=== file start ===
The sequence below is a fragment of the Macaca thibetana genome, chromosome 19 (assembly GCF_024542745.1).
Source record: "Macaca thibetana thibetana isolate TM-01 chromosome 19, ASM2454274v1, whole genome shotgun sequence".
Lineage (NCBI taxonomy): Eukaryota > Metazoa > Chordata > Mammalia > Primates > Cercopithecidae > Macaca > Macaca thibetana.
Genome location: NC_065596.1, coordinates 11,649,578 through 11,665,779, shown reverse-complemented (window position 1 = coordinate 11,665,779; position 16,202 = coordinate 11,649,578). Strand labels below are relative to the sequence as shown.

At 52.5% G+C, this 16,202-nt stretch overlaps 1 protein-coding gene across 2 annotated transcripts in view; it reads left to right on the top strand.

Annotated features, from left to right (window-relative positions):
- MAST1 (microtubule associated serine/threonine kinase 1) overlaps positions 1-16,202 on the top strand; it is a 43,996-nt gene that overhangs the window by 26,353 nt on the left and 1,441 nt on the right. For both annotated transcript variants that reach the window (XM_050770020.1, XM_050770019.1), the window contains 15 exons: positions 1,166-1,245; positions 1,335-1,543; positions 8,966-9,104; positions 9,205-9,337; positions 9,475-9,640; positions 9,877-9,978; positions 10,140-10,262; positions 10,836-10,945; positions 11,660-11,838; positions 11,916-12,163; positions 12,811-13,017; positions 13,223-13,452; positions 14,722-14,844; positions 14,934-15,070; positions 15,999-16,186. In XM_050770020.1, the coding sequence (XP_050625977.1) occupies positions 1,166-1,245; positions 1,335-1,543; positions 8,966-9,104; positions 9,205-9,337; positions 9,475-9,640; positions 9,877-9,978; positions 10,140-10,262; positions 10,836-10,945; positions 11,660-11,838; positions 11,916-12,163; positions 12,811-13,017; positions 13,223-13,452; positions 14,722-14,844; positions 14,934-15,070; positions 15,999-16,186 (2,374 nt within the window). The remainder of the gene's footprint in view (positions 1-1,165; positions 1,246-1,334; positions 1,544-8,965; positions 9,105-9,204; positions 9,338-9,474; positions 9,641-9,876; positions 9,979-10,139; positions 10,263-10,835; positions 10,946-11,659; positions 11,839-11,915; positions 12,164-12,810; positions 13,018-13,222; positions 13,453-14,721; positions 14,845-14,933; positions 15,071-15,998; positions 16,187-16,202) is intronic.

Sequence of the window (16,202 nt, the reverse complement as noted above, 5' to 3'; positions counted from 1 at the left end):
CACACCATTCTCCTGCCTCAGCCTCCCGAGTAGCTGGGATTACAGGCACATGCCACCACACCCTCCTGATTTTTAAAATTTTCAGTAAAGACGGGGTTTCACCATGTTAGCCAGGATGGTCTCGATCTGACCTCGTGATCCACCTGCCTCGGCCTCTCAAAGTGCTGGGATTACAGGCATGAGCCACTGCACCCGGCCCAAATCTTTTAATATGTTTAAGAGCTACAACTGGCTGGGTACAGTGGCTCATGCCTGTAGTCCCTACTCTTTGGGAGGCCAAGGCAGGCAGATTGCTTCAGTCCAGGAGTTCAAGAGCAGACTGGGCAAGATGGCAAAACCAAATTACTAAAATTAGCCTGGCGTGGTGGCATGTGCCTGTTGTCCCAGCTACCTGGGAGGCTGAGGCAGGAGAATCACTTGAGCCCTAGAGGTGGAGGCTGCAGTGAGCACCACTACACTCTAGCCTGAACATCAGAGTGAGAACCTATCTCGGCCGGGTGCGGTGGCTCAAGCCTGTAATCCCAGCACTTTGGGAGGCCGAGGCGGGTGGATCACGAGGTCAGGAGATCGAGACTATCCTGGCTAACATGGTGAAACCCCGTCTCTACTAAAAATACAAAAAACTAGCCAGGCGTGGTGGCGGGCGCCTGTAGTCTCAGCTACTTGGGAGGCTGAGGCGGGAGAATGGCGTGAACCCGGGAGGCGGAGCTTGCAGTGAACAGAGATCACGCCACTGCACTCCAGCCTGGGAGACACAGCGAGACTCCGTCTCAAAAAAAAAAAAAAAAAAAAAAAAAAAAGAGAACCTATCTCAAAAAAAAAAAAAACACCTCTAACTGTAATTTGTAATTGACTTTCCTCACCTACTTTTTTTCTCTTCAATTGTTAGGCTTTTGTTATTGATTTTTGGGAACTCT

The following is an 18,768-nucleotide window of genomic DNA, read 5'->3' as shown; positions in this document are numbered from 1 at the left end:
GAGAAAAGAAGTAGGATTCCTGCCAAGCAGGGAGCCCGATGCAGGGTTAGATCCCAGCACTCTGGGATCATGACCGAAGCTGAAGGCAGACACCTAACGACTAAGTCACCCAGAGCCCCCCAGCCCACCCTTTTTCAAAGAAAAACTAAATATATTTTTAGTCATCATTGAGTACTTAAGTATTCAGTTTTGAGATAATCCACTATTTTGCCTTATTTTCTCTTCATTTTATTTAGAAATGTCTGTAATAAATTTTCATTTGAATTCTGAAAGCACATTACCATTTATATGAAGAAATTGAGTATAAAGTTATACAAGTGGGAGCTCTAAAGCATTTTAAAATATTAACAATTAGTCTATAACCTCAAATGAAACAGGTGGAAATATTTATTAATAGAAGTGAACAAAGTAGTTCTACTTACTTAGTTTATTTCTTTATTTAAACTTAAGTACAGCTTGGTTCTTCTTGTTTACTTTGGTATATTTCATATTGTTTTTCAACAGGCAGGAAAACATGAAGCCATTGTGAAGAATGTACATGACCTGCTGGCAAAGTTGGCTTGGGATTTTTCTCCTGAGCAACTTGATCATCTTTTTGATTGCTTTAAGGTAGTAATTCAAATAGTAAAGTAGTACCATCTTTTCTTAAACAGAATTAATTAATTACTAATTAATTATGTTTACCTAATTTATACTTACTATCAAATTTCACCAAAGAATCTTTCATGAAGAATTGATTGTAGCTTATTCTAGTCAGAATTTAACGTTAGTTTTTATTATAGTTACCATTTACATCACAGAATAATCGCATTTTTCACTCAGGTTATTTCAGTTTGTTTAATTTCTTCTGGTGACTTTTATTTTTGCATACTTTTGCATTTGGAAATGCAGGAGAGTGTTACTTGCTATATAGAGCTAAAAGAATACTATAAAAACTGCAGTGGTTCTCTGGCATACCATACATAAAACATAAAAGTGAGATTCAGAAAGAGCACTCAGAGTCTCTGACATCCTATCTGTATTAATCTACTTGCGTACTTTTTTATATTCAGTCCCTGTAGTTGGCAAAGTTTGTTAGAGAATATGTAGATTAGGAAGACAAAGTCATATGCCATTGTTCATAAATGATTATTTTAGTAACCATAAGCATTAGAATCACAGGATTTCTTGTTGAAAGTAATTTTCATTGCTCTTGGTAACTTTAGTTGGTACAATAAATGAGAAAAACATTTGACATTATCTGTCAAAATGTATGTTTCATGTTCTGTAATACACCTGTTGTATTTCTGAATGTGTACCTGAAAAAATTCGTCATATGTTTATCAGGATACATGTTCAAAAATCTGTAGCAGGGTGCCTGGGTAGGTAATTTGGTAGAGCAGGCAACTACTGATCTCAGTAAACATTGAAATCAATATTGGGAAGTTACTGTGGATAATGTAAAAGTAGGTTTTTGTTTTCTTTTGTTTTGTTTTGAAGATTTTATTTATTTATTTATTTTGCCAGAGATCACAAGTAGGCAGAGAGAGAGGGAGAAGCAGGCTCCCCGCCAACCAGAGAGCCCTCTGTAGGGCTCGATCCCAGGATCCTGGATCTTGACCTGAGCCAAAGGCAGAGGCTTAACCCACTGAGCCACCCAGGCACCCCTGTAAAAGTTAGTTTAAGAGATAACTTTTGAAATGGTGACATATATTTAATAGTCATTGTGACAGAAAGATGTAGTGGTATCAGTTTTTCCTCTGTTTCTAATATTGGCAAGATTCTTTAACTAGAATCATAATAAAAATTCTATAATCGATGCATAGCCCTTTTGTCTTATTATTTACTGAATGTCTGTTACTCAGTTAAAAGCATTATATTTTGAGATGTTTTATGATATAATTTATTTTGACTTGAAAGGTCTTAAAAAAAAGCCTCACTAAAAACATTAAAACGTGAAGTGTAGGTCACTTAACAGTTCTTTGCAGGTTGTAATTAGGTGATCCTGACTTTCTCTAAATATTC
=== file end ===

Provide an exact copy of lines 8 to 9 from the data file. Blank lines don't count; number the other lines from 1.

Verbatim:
Sequence of the window (16,202 nt, the reverse complement as noted above, 5' to 3'; positions counted from 1 at the left end):
CACACCATTCTCCTGCCTCAGCCTCCCGAGTAGCTGGGATTACAGGCACATGCCACCACACCCTCCTGATTTTTAAAATTTTCAGTAAAGACGGGGTTTCACCATGTTAGCCAGGATGGTCTCGATCTGACCTCGTGATCCACCTGCCTCGGCCTCTCAAAGTGCTGGGATTACAGGCATGAGCCACTGCACCCGGCCCAAATCTTTTAATATGTTTAAGAGCTACAACTGGCTGGGTACAGTGGCTCATGCCTGTAGTCCCTACTCTTTGGGAGGCCAAGGCAGGCAGATTGCTTCAGTCCAGGAGTTCAAGAGCAGACTGGGCAAGATGGCAAAACCAAATTACTAAAATTAGCCTGGCGTGGTGGCATGTGCCTGTTGTCCCAGCTACCTGGGAGGCTGAGGCAGGAGAATCACTTGAGCCCTAGAGGTGGAGGCTGCAGTGAGCACCACTACACTCTAGCCTGAACATCAGAGTGAGAACCTATCTCGGCCGGGTGCGGTGGCTCAAGCCTGTAATCCCAGCACTTTGGGAGGCCGAGGCGGGTGGATCACGAGGTCAGGAGATCGAGACTATCCTGGCTAACATGGTGAAACCCCGTCTCTACTAAAAATACAAAAAACTAGCCAGGCGTGGTGGCGGGCGCCTGTAGTCTCAGCTACTTGGGAGGCTGAGGCGGGAGAATGGCGTGAACCCGGGAGGCGGAGCTTGCAGTGAACAGAGATCACGCCACTGCACTCCAGCCTGGGAGACACAGCGAGACTCCGTCTCAAAAAAAAAAAAAAAAAAAAAAAAAAAAGAGAACCTATCTCAAAAAAAAAAAAAACACCTCTAACTGTAATTTGTAATTGACTTTCCTCACCTACTTTTTTTCTCTTCAATTGTTAGGCTTTTGTTATTGATTTTTGGGAACTCT